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The Illusion of Housing Recovery

residential segregation in housingIn an interview with Real Vision, real estate analyst Keith Jurow stated that recent housing market recovery has been nothing more than an illusion. According to Jurow, the “illusion” stems from lenders and mortgage services not putting foreclosed properties on the market.

“This had nothing to do with any kind of economic recovery,” Jurow said. “The house market turnaround was because of the actions taken by the lenders and servicers.”

Jurow notes that there are  four factors putting the U.S. housing market at risk: subprime mortgages, defaulting on modified mortgages, declining home sales in the hottest market. There are currently $800 billion of subprime mortgages still outstanding, many of which have not been paid at all in the last five years.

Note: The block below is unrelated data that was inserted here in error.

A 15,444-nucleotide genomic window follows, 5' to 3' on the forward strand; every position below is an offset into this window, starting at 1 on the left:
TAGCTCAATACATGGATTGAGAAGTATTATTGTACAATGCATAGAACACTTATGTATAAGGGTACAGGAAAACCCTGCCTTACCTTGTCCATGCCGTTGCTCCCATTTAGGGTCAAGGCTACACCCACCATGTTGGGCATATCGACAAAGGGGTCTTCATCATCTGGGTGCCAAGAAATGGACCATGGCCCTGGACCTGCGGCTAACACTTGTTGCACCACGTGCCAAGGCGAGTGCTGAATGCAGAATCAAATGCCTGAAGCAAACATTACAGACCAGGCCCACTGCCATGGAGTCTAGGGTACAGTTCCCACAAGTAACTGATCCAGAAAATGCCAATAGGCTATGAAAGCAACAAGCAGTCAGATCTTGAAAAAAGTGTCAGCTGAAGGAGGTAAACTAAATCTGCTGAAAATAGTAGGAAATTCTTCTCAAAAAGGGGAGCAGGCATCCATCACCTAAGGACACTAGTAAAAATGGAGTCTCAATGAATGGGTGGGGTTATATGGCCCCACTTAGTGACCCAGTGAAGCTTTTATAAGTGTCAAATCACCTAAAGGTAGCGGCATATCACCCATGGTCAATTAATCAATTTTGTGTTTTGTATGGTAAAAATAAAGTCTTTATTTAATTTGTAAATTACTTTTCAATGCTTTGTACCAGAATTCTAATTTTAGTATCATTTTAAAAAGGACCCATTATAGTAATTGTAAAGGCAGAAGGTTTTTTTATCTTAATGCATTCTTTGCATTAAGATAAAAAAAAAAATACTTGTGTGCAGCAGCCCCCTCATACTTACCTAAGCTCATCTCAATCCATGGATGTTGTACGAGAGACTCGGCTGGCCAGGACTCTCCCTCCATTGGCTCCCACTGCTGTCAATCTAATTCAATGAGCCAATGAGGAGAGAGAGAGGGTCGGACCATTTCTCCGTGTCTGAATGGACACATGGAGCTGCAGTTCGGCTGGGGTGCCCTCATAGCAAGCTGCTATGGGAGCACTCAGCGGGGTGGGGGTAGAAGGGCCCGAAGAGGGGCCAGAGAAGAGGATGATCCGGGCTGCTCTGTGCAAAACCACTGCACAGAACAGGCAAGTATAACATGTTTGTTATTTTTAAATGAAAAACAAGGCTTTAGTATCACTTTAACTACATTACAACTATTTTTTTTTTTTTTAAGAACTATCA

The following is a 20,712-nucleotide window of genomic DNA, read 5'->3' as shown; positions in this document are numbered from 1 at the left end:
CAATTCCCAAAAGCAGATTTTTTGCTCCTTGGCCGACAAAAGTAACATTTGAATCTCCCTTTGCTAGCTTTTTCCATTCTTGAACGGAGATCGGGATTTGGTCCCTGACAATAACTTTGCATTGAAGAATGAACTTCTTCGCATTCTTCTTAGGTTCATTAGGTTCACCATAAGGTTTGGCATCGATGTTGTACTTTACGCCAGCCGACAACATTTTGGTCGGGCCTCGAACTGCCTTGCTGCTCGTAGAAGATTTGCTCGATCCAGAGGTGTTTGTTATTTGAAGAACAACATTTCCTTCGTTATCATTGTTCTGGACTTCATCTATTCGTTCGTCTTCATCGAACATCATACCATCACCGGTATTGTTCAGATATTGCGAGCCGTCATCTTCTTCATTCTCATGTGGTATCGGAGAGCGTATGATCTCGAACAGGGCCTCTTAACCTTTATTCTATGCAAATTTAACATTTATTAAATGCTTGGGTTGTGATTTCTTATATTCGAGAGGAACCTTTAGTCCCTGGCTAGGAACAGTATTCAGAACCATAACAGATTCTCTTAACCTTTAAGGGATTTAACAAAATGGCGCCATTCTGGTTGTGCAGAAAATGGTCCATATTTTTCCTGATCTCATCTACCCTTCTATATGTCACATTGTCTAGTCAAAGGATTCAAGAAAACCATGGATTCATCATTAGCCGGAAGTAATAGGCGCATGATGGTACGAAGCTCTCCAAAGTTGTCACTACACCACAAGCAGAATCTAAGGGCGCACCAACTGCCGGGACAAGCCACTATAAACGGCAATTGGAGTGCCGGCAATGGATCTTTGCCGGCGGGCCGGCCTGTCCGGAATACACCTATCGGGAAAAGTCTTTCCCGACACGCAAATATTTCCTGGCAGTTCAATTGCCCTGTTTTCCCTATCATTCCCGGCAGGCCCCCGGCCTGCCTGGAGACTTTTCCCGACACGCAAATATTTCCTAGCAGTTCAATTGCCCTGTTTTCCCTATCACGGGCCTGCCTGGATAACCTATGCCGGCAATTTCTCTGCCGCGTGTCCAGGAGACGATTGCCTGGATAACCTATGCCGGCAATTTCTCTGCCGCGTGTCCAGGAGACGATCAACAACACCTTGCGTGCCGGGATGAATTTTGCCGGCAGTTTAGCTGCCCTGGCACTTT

Additionally, millions of owners of modified mortgages started redefaulting almost immediately after they were modified. “Some of them have redefaulted two or three times,” Jurow said. “A second redefault is greater. So this problem is getting worse as we move forward.”

“There are very dangerous circumstances today that you have to think about, in terms of making decisions concerning houses,” Jurow concluded. “There is no way I would consider buying a house either to live in or as an investment with all of these circumstances and risks. And if I were a homeowner, I would seriously consider selling before things get much worse.”

 

About Author: Seth Welborn

Seth Welborn is a Harding University graduate with a degree in English and a minor in writing. He is a contributing writer for MReport. An East Texas Native, he has studied abroad in Athens, Greece and works part-time as a photographer.
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